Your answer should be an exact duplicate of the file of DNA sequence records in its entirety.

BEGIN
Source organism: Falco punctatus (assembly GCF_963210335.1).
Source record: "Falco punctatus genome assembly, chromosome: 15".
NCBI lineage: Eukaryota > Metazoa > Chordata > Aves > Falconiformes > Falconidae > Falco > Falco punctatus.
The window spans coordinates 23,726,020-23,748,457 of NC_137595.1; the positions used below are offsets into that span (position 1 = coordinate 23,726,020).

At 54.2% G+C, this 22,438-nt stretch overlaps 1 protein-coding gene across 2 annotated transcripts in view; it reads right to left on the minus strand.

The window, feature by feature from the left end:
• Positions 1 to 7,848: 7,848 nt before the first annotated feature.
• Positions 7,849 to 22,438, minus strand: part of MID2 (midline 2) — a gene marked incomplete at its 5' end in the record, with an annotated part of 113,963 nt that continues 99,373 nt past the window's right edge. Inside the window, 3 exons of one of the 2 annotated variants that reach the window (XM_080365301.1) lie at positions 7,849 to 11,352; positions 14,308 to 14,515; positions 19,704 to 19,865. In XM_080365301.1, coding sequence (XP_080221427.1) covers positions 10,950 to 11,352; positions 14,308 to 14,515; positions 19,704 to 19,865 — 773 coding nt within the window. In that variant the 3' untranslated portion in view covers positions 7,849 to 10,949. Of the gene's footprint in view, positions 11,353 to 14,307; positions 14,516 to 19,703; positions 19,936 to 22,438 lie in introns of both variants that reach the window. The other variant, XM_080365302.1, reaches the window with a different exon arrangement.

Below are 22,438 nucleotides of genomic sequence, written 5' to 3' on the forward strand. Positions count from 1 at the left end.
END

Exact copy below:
Source organism: Falco punctatus (assembly GCF_963210335.1).
Source record: "Falco punctatus genome assembly, chromosome: 15".
NCBI lineage: Eukaryota > Metazoa > Chordata > Aves > Falconiformes > Falconidae > Falco > Falco punctatus.
The window spans coordinates 23,726,020-23,748,457 of NC_137595.1; the positions used below are offsets into that span (position 1 = coordinate 23,726,020).

At 54.2% G+C, this 22,438-nt stretch overlaps 1 protein-coding gene across 2 annotated transcripts in view; it reads right to left on the minus strand.

The window, feature by feature from the left end:
• Positions 1 to 7,848: 7,848 nt before the first annotated feature.
• Positions 7,849 to 22,438, minus strand: part of MID2 (midline 2) — a gene marked incomplete at its 5' end in the record, with an annotated part of 113,963 nt that continues 99,373 nt past the window's right edge. Inside the window, 3 exons of one of the 2 annotated variants that reach the window (XM_080365301.1) lie at positions 7,849 to 11,352; positions 14,308 to 14,515; positions 19,704 to 19,865. In XM_080365301.1, coding sequence (XP_080221427.1) covers positions 10,950 to 11,352; positions 14,308 to 14,515; positions 19,704 to 19,865 — 773 coding nt within the window. In that variant the 3' untranslated portion in view covers positions 7,849 to 10,949. Of the gene's footprint in view, positions 11,353 to 14,307; positions 14,516 to 19,703; positions 19,936 to 22,438 lie in introns of both variants that reach the window. The other variant, XM_080365302.1, reaches the window with a different exon arrangement.

Below are 22,438 nucleotides of genomic sequence, written 5' to 3' on the forward strand. Positions count from 1 at the left end.